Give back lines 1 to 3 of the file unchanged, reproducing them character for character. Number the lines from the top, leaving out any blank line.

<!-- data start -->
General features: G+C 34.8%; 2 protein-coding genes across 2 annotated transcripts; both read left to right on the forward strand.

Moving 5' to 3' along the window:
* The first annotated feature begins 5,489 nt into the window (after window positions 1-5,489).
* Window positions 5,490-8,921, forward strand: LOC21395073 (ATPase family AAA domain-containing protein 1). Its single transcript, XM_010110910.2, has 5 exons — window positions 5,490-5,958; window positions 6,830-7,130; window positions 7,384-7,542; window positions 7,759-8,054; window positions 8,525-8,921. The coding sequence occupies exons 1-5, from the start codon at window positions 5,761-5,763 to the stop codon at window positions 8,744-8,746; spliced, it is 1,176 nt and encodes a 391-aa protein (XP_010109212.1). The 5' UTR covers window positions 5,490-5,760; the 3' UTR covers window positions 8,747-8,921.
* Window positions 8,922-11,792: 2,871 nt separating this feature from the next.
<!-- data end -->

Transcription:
General features: G+C 34.8%; 2 protein-coding genes across 2 annotated transcripts; both read left to right on the forward strand.

Moving 5' to 3' along the window:
* The first annotated feature begins 5,489 nt into the window (after window positions 1-5,489).